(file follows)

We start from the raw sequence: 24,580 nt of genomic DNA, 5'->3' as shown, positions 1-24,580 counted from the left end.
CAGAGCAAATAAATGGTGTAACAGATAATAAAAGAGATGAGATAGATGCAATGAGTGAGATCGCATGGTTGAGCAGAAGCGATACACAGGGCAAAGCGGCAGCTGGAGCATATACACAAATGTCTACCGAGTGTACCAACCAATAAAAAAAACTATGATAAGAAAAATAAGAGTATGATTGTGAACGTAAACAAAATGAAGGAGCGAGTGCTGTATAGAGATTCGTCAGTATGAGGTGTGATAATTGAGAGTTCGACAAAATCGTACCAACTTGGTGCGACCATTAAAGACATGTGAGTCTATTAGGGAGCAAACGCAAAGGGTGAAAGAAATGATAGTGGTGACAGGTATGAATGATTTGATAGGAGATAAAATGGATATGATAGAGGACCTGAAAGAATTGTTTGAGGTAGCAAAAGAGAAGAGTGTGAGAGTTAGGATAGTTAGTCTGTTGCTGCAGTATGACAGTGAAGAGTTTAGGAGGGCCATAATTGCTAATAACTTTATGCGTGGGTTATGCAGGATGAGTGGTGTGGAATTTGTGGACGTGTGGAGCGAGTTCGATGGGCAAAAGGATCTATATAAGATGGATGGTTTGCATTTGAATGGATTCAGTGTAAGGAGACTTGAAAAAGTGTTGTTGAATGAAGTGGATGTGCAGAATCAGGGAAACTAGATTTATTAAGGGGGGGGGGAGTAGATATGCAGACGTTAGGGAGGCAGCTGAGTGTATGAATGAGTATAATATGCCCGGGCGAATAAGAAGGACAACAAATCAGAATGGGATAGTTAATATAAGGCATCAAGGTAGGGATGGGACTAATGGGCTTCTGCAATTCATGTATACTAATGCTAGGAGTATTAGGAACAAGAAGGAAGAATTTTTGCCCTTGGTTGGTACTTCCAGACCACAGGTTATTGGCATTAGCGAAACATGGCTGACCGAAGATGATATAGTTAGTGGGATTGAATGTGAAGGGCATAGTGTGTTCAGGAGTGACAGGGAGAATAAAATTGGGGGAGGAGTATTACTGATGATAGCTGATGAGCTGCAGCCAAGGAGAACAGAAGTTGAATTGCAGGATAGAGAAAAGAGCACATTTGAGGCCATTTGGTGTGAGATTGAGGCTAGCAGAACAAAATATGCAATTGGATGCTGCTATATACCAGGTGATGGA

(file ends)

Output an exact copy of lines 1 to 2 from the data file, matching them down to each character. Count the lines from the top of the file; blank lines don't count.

We start from the raw sequence: 24,580 nt of genomic DNA, 5'->3' as shown, positions 1-24,580 counted from the left end.
CAGAGCAAATAAATGGTGTAACAGATAATAAAAGAGATGAGATAGATGCAATGAGTGAGATCGCATGGTTGAGCAGAAGCGATACACAGGGCAAAGCGGCAGCTGGAGCATATACACAAATGTCTACCGAGTGTACCAACCAATAAAAAAAACTATGATAAGAAAAATAAGAGTATGATTGTGAACGTAAACAAAATGAAGGAGCGAGTGCTGTATAGAGATTCGTCAGTATGAGGTGTGATAATTGAGAGTTCGACAAAATCGTACCAACTTGGTGCGACCATTAAAGACATGTGAGTCTATTAGGGAGCAAACGCAAAGGGTGAAAGAAATGATAGTGGTGACAGGTATGAATGATTTGATAGGAGATAAAATGGATATGATAGAGGACCTGAAAGAATTGTTTGAGGTAGCAAAAGAGAAGAGTGTGAGAGTTAGGATAGTTAGTCTGTTGCTGCAGTATGACAGTGAAGAGTTTAGGAGGGCCATAATTGCTAATAACTTTATGCGTGGGTTATGCAGGATGAGTGGTGTGGAATTTGTGGACGTGTGGAGCGAGTTCGATGGGCAAAAGGATCTATATAAGATGGATGGTTTGCATTTGAATGGATTCAGTGTAAGGAGACTTGAAAAAGTGTTGTTGAATGAAGTGGATGTGCAGAATCAGGGAAACTAGATTTATTAAGGGGGGGGGGAGTAGATATGCAGACGTTAGGGAGGCAGCTGAGTGTATGAATGAGTATAATATGCCCGGGCGAATAAGAAGGACAACAAATCAGAATGGGATAGTTAATATAAGGCATCAAGGTAGGGATGGGACTAATGGGCTTCTGCAATTCATGTATACTAATGCTAGGAGTATTAGGAACAAGAAGGAAGAATTTTTGCCCTTGGTTGGTACTTCCAGACCACAGGTTATTGGCATTAGCGAAACATGGCTGACCGAAGATGATATAGTTAGTGGGATTGAATGTGAAGGGCATAGTGTGTTCAGGAGTGACAGGGAGAATAAAATTGGGGGAGGAGTATTACTGATGATAGCTGATGAGCTGCAGCCAAGGAGAACAGAAGTTGAATTGCAGGATAGAGAAAAGAGCACATTTGAGGCCATTTGGTGTGAGATTGAGGCTAGCAGAACAAAATATGCAATTGGATGCTGCTATATACCAGGTGATGGA